- The liquidator will have 60 days from the date of their appointment to document the state of the company according to the balances delivered by the administrator.
- The liquidator will set a term (no less than 60 days) for any creditor claim any debts the company in Panama may have.
- The liquidator must present to the shareholder of the company the following documents:
- The exact amount of the assets and liabilities of the company
- The way in which the debts of the company were paid
- The measures taken to preserve the books of the company.
- Prepare a final act including all liquidation and partition accounts of the company
To finalize the judicial liquidation process in Panama, the shareholders must approve the act presented by the liquidator and register it in the Public Registry of Panama.
Obligations of the liquidator during the liquidation process in Panama
When liquidating a company in Panama, the liquidator will have the following obligations also established by the Panamanian Commercial Code. These obligations include the following:
- Safeguard the assets of the company
- 15 days after their appointment, the liquidator must present the company’s balance sheets and accounts to the shareholders of the company in Panama
- Finish all commercial operations of the company
- Sell the assets of the company in Panama
- Maintain a registry book of all the operations related to the liquidation of the company in Panama
- Complete all the company’s remaining obligations
- Send a monthly report of the liquidation process of to the shareholder of the company in Panama
- Take all necessary legal actions on behalf of the company
- Complete transactions and represent the company to complete the liquidation process.
Common FAQs for Liquidating an entity in Panama
Based on our extensive experience these are the common questions and doubts of our clients when liquidating a local entity
Shareholders’ Meeting: The company’s shareholders convene a meeting and approve the decision to dissolve the company and initiate the liquidation process.
Appointment of Liquidator: A liquidator is appointed, who can be a third party or the company’s legal representative. The liquidator is responsible for managing the liquidation process.
Notice to Authorities: Formal notice of the company’s decision to dissolve and liquidate must be sent to the Public Registry and other relevant authorities.
Publication of Notice: A notice of the company’s dissolution and liquidation is published in a newspaper to inform creditors and other interested parties.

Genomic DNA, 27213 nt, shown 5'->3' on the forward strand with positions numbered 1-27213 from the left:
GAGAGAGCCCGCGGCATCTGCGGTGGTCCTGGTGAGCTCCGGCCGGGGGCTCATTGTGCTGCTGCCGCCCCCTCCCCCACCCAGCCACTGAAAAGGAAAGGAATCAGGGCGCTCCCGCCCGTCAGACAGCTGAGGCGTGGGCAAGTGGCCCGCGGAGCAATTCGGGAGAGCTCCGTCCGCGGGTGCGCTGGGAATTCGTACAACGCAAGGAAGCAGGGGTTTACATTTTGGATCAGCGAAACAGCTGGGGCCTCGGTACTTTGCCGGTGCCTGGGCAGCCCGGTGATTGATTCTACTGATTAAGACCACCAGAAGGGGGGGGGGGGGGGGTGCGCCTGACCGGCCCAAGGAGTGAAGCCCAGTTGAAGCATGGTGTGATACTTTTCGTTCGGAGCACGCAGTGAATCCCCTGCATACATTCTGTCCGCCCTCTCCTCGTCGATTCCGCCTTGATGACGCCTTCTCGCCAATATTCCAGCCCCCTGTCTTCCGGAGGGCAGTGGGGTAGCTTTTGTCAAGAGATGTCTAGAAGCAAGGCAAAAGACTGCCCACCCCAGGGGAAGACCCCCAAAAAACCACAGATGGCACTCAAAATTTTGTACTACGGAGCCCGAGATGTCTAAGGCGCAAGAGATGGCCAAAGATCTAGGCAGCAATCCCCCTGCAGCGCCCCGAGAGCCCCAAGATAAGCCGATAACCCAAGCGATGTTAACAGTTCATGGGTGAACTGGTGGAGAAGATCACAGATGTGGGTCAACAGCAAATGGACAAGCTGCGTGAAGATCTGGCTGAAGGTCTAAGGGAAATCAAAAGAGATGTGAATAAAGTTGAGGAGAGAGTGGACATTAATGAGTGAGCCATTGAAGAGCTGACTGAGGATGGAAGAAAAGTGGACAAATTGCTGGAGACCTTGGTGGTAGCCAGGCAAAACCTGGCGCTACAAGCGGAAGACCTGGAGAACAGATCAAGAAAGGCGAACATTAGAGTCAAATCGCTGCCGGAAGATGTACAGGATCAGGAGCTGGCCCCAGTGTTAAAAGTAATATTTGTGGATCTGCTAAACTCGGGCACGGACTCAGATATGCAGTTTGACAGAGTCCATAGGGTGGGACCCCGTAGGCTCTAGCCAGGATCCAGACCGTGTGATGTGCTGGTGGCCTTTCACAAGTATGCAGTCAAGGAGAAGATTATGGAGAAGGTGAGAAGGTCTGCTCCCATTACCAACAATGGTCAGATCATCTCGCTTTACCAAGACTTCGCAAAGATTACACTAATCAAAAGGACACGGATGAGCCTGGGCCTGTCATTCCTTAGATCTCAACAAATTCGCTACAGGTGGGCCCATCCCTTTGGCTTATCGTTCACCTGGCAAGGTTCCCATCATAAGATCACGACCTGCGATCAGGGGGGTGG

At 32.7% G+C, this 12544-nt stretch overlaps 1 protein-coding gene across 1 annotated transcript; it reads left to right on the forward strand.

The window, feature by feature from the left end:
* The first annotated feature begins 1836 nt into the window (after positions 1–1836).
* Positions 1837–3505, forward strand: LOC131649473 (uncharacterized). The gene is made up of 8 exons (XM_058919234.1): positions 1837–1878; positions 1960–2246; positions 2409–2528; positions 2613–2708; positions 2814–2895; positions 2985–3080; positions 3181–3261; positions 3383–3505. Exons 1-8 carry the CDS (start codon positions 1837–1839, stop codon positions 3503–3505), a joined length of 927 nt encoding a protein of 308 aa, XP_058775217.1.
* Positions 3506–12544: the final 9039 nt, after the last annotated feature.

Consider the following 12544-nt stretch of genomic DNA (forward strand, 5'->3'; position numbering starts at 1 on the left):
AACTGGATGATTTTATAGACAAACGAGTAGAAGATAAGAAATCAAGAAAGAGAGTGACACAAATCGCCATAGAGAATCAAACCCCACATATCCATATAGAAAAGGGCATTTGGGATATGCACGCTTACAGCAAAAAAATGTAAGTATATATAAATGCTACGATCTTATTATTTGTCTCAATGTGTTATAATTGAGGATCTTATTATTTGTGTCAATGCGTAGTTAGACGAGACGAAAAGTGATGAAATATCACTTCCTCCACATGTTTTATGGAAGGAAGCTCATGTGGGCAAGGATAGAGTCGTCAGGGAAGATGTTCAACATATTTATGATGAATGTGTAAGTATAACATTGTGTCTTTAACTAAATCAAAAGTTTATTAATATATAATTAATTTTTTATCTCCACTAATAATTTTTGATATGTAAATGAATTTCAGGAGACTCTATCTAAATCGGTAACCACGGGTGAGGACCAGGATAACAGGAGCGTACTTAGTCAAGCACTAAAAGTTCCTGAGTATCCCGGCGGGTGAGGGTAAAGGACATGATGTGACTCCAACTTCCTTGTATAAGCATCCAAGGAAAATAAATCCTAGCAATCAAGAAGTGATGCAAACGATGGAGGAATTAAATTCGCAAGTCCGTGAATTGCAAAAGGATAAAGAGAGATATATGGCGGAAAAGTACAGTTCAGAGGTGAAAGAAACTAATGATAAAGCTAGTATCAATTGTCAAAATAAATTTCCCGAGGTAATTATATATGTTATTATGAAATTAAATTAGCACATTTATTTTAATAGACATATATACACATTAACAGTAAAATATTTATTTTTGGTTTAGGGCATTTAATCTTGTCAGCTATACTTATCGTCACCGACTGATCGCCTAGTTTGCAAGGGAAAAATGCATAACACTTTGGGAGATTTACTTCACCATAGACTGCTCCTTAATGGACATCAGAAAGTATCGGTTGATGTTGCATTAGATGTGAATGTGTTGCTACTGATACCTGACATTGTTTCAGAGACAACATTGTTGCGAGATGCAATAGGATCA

Asset Liquidation and Debt Settlement: The company proceeds to liquidate its assets and settle its debts, ensuring proper distribution of funds to creditors.
Employee Settlement: Settlement of employee obligations, including payment of wages, severance, and other entitlements in accordance with labor laws.
Account Closure and Tax Compliance: Closure of the company’s accounts and fulfillment of tax obligations, including the submission of final tax returns.
The liquidation process will normally take between (6) and (12) months, assuming the entity is in good standing and no rectification work is required.
Liquidate your company in Panama with Biz Latin Hub
The process of dissolving and liquidating a company in Panama is complex, and requires the support of expert legal professionals.
At Biz Latin Hub, you receive the highest quality support from a bilingual team of legal experts to complete all necessary processes to close your company in Panama. We’ll guide you through your company’s liquidation while complying with all government regulations and authorities in Panama.
Contact us to find out more about how we can support you for more information.
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The information provided here within should not be construed as formal guidance or advice. Please consult a professional for your specific situation. Information provided is for informative purposes only and may not capture all pertinent laws, standards, and best practices. The regulatory landscape is continually evolving; information mentioned may be outdated and/or could undergo changes. The interpretations presented are not official. Some sections are based on the interpretations or views of relevant authorities, but we cannot ensure that these perspectives will be supported in all professional settings.